I listened to episode 3 of the series Busted: America’s Poverty Myths by Brooke Gladstone from WNYC and NPR. This episode is Rags to Riches.
We’ll start with physics and linguistics. The phrase “pull yourself up by your bootstraps” is a physical impossibility. One can’t defy gravity by tugging on one’s boots. The original meaning of the phrase was about this impossibility. But the meaning has been flipped and many poor people are exhorted to get busy and pull themselves up by their bootstraps to get out of poverty. It is still an impossibility.
This basic American myth of upward mobility was first promoted by Benjamin Franklin. He was indeed was born to poverty and became successful. One of his many enterprises was to buy rags, which he made into paper, including paper currency. The original “rags to riches.”
Franklin promotes the idea that anyone can do what he did through hard work, and does this through his autobiography. But the counterexample is near at hand – Ben’s sister Jane, who seems to be just as industrious yet remained stuck in poverty. Ben thrived and was able to tell his story. Jane didn’t thrive and her story isn’t told. That’s always the case. But the success of the few ignores the situation of the many.
The story of a successful person rising from humble beginnings is still used to great effect. See every presidential campaign for perhaps the last 20 years, and many before then.
If hard work and virtue don’t automatically mean breaking out of poverty, what does?
We hear the story of Natasha, who escaped from a poor town to the big city. She got a job and worked hard. An illness (with no pay) meant an eviction notice. A surprise gift from a church meant keeping the apartment and job a few more months. Sharing the apartment with a friend – who screwed her over – meant losing it all and moving back to the poor town. Good luck through the church, bad luck through the nasty roommate.
Virtue usually works against luck. A poor person who receives a windfall (such as that surprise gift from the church) usually shares it (usually expected to share it) with others in the community. That usually dilutes the windfall so it can no longer make a difference in pulling a person out of poverty.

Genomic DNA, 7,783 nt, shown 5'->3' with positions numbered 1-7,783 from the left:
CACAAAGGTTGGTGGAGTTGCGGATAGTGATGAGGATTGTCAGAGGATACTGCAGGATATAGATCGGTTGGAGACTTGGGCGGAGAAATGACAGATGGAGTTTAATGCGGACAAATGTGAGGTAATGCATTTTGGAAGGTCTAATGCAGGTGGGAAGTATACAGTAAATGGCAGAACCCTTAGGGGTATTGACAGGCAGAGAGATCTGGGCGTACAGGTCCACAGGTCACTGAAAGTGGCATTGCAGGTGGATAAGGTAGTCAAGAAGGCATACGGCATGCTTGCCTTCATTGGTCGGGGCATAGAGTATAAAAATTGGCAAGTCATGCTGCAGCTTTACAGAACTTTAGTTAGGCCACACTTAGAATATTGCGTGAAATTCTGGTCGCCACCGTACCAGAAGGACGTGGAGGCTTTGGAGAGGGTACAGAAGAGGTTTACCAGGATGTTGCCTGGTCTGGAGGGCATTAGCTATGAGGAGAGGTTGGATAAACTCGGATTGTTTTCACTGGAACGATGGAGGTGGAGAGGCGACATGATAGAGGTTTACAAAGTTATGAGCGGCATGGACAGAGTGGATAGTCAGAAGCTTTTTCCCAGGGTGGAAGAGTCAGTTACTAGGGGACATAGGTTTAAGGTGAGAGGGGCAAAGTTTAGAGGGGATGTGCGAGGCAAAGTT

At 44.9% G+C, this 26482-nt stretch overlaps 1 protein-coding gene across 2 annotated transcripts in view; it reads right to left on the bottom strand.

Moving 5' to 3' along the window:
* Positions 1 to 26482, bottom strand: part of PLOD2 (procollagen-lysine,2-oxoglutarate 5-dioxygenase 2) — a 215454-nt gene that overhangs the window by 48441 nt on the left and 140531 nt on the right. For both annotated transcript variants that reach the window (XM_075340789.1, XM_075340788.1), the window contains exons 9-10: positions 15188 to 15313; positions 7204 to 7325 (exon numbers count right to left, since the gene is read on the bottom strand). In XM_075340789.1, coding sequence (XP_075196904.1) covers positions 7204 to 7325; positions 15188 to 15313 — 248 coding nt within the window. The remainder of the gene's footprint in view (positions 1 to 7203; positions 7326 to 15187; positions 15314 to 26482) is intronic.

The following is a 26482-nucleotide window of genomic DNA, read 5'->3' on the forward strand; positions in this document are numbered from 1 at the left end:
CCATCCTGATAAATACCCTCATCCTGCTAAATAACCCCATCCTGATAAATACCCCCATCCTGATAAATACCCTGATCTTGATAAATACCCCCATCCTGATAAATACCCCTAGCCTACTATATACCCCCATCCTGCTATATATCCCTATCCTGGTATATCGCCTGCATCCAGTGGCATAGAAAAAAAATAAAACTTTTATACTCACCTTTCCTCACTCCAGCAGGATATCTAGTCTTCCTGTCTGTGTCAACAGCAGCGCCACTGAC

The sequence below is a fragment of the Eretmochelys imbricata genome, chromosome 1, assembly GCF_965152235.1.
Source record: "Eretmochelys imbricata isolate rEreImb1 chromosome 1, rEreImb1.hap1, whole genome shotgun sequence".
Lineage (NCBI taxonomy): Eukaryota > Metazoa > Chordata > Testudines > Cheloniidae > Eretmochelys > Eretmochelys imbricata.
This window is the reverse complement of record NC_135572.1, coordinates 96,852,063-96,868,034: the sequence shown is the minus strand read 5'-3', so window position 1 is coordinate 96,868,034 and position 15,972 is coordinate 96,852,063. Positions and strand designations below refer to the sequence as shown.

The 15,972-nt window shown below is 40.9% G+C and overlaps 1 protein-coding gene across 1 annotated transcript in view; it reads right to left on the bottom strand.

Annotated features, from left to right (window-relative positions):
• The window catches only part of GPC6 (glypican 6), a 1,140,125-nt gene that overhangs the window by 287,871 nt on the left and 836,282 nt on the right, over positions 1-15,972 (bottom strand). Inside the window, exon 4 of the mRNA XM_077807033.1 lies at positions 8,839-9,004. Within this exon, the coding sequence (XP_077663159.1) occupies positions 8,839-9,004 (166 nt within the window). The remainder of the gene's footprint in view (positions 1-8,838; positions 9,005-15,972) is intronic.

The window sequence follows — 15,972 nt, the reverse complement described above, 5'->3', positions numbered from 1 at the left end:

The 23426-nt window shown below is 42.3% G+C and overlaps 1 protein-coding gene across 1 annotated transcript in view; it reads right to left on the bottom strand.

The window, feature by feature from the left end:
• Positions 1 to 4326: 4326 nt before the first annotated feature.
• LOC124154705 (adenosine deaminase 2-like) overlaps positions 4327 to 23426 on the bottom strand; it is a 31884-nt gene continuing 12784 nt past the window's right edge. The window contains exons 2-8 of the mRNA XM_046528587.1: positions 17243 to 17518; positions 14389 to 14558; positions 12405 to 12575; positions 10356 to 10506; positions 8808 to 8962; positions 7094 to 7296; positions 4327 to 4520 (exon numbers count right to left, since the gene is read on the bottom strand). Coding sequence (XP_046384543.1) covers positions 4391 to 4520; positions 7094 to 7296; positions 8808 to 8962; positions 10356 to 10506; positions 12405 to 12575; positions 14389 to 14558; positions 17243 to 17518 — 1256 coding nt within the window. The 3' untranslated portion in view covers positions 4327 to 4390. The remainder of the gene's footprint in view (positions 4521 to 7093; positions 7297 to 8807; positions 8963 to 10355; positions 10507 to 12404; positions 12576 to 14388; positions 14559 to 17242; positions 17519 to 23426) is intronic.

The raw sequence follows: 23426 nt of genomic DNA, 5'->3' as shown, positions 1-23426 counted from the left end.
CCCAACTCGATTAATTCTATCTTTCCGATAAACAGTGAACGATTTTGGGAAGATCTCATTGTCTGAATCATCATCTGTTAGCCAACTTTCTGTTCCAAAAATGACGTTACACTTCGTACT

Professor Robert Frank of Cornell University has studied luck in raising up a poor person. He had an exchange with Stuart Varney, a host with Fox News, about the narrative of the self-made man. Varney says he came to America with nothing and took the risk of trying to work in American TV in spite of speaking with a British accent. Frank replied coming to America with a degree from the London School of Economics is not nothing. And Americans love British accents!
As for taking risks… Merriam-Webster says “Risk is the possibility that something bad or unpleasant, such as injury or loss, will happen.” So if Varney risked and succeeded, that fits the definition of luck.
There is the luck of birth: Your parents have money. Your parents are college educated. Your parents are alumni of a fabulous school. Your parents and your school provide you with a network to tap to guide you to a fabulous job. Your parents loan you a couple million to start your first business.
The stories of the successful get told. We don’t hear the stories of those who aren’t successful, those who were born to poor parents, those whose parents didn’t go to college and don’t have the money to send them, those who had to drop out of college because of a family catastrophe.
When we develop our personal narratives we emphasize all the hard work (and attending that fabulous school or using daddy’s money to start a business is hard work) and ignore the luck. We know the struggle to do that work. The luck is fuzzy and corrodes our faith in free will.
But recognizing the luck is important. It helps us to feel gratitude. And that prompts us to be more generous to strangers.